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The effect of alliance portfolio configuration on innovative performance of entrepreneurial firms: a study of dedicated biotechnology firms

Liu, Jen-Wei, Management, Australian School of Business, UNSW

2015

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  • Title:
    The effect of alliance portfolio configuration on innovative performance of entrepreneurial firms: a study of dedicated biotechnology firms
  • Author/Creator/Curator: Liu, Jen-Wei, Management, Australian School of Business, UNSW
  • Subjects: New Product Development; Alliance Portfolio; Biotech
  • Resource type: Thesis
  • Type of thesis: Ph.D.
  • Date: 2015
  • Supervisor: Lui, Dr. Steven, Management, Australian School of Business, UNSW; Flores, Dr. Ricardo, Management, Australian School of Business, UNSW
  • Language: English
  • Additional Information: Thesis restricted until May 2017
  • Grants: Scheme - N/A
  • Permissions: This work can be used in accordance with the Creative Commons BY-NC-ND license.
    Please see additional information at https://library.unsw.edu.au/copyright/for-researchers-and-creators/unsworks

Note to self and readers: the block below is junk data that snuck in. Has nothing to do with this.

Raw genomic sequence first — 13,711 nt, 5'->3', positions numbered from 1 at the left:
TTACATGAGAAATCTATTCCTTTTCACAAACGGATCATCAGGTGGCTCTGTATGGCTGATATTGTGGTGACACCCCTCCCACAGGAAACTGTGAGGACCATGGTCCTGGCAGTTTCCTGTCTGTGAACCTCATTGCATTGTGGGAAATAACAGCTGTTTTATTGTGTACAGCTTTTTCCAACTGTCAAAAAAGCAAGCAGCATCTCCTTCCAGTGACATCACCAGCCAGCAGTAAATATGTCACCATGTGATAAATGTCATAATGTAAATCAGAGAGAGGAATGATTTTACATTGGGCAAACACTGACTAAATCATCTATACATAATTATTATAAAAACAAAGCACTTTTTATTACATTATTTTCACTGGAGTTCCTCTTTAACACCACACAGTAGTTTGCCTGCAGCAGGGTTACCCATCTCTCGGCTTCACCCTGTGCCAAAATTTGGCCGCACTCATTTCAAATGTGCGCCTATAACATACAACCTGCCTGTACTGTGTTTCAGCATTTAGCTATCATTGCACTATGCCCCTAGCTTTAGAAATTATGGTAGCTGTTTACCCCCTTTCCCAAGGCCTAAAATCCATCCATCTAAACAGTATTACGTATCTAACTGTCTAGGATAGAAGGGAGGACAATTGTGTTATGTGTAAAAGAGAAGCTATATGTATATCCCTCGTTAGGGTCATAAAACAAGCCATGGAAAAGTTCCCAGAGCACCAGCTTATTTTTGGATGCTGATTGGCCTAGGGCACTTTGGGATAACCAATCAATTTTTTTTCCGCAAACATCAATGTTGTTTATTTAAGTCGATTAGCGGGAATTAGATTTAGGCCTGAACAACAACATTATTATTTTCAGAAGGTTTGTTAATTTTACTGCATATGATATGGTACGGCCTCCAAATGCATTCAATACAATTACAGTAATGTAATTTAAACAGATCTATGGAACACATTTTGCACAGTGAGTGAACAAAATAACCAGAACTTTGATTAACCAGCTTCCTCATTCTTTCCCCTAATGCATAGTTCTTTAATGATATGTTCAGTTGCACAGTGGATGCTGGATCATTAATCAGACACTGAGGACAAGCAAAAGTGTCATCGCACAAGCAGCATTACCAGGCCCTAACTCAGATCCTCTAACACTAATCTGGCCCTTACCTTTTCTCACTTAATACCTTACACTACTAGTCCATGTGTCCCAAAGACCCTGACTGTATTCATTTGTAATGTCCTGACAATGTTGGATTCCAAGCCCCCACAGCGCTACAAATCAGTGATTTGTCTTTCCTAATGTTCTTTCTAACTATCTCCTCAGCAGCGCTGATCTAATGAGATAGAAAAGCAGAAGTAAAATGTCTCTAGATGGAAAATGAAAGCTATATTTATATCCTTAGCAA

• Description: Alliance portfolio is the full set of alliances that a firm undertakes with different partners. Previous research has shifted the focus from the drivers and outcomes of individual alliances to the effects of alliance portfolio on firm-level outcomes. However, current research on alliance portfolio is inadequate in several aspects. First, different dimensions of alliance portfolio have been randomly chosen and inconclusively studied. Second, it is unclear whether alliance portfolio exerts its effect on innovation through tangible or intangible resources, or both. Third, it is unclear whether external resources obtained from alliances complement or are a substitute for the internal resources of the top management team. To address these gaps, I identified three key dimensions – size, diversity and intensity – of an alliance portfolio, and developed a theoretical model based on the resource-based view and firm capability perspective to examine the interactive relationships among various dimensions of portfolio on the innovative outputs of an entrepreneurial firm. I hypothesized a mediating role of alliance capital and a moderating role of the top management team’s capability in the relationships between alliance portfolio and innovative outputs. The proposed theoretical model was tested on the archival data of 238 U.S. biotechnology firms who undertook 2501 alliances from their inception until 2009. Results based on negative binomial regressions showed that (1) portfolio size was positively related to innovative outputs, (2) portfolio diversity and portfolio intensity strengthened the positive relationship between portfolio size and innovative outputs, (3) the top management team’s capability strengthened the moderating effect of portfolio intensity, and (4) portfolio size had both direct and indirect effects through alliance capital on innovative outputs. This thesis contributes to the literature on alliance portfolio by examining whether different dimensions of alliance portfolio interactively affect innovation, whether alliance portfolio affects innovation both directly and indirectly through financial resources generated from the portfolio, and whether external portfolio resources complement internal top management team resources on innovation. The findings suggest that managers of entrepreneurial firms should actively manage their portfolio of alliances for diversity and intensity, and they should be aware of the complementarity of alliance and internal resources. (348 words)

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